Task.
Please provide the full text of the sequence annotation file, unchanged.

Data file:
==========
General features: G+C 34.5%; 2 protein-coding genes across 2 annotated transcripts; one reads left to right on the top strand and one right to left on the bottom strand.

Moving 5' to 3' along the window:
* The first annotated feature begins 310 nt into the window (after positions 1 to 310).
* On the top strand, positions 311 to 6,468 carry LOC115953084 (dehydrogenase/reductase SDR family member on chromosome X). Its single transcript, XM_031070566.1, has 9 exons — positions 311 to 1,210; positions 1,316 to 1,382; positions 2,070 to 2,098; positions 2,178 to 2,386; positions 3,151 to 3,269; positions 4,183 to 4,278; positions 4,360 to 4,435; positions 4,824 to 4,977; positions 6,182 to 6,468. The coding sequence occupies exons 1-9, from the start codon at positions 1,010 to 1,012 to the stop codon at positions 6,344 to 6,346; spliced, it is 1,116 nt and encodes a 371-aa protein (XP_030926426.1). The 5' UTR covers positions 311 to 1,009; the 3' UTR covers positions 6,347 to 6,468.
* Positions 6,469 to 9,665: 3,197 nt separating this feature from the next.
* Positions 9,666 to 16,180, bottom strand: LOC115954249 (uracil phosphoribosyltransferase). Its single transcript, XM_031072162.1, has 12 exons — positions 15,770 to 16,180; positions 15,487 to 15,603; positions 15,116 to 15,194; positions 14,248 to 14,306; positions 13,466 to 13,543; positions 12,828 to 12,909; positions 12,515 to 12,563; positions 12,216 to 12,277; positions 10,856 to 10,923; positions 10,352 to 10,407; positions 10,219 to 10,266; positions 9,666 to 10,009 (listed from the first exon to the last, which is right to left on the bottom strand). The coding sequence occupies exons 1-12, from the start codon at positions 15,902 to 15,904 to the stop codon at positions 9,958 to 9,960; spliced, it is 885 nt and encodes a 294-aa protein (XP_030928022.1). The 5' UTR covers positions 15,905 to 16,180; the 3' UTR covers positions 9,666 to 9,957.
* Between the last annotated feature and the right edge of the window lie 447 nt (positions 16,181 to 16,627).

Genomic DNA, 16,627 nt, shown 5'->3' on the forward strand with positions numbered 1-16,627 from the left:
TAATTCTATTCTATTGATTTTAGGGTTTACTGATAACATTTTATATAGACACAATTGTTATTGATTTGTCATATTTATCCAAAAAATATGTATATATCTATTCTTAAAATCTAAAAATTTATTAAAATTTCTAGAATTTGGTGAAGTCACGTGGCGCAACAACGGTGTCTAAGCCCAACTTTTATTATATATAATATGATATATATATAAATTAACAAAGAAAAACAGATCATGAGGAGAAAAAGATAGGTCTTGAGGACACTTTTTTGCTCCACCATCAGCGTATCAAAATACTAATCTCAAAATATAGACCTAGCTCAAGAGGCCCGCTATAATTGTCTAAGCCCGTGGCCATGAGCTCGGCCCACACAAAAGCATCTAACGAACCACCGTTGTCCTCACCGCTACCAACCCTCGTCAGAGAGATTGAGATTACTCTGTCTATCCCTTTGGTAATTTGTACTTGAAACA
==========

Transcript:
General features: G+C 34.5%; 2 protein-coding genes across 2 annotated transcripts; one reads left to right on the top strand and one right to left on the bottom strand.

Moving 5' to 3' along the window:
* The first annotated feature begins 310 nt into the window (after positions 1 to 310).
* On the top strand, positions 311 to 6,468 carry LOC115953084 (dehydrogenase/reductase SDR family member on chromosome X). Its single transcript, XM_031070566.1, has 9 exons — positions 311 to 1,210; positions 1,316 to 1,382; positions 2,070 to 2,098; positions 2,178 to 2,386; positions 3,151 to 3,269; positions 4,183 to 4,278; positions 4,360 to 4,435; positions 4,824 to 4,977; positions 6,182 to 6,468. The coding sequence occupies exons 1-9, from the start codon at positions 1,010 to 1,012 to the stop codon at positions 6,344 to 6,346; spliced, it is 1,116 nt and encodes a 371-aa protein (XP_030926426.1). The 5' UTR covers positions 311 to 1,009; the 3' UTR covers positions 6,347 to 6,468.
* Positions 6,469 to 9,665: 3,197 nt separating this feature from the next.
* Positions 9,666 to 16,180, bottom strand: LOC115954249 (uracil phosphoribosyltransferase). Its single transcript, XM_031072162.1, has 12 exons — positions 15,770 to 16,180; positions 15,487 to 15,603; positions 15,116 to 15,194; positions 14,248 to 14,306; positions 13,466 to 13,543; positions 12,828 to 12,909; positions 12,515 to 12,563; positions 12,216 to 12,277; positions 10,856 to 10,923; positions 10,352 to 10,407; positions 10,219 to 10,266; positions 9,666 to 10,009 (listed from the first exon to the last, which is right to left on the bottom strand). The coding sequence occupies exons 1-12, from the start codon at positions 15,902 to 15,904 to the stop codon at positions 9,958 to 9,960; spliced, it is 885 nt and encodes a 294-aa protein (XP_030928022.1). The 5' UTR covers positions 15,905 to 16,180; the 3' UTR covers positions 9,666 to 9,957.
* Between the last annotated feature and the right edge of the window lie 447 nt (positions 16,181 to 16,627).

Genomic DNA, 16,627 nt, shown 5'->3' on the forward strand with positions numbered 1-16,627 from the left:
TAATTCTATTCTATTGATTTTAGGGTTTACTGATAACATTTTATATAGACACAATTGTTATTGATTTGTCATATTTATCCAAAAAATATGTATATATCTATTCTTAAAATCTAAAAATTTATTAAAATTTCTAGAATTTGGTGAAGTCACGTGGCGCAACAACGGTGTCTAAGCCCAACTTTTATTATATATAATATGATATATATATAAATTAACAAAGAAAAACAGATCATGAGGAGAAAAAGATAGGTCTTGAGGACACTTTTTTGCTCCACCATCAGCGTATCAAAATACTAATCTCAAAATATAGACCTAGCTCAAGAGGCCCGCTATAATTGTCTAAGCCCGTGGCCATGAGCTCGGCCCACACAAAAGCATCTAACGAACCACCGTTGTCCTCACCGCTACCAACCCTCGTCAGAGAGATTGAGATTACTCTGTCTATCCCTTTGGTAATTTGTACTTGAAACA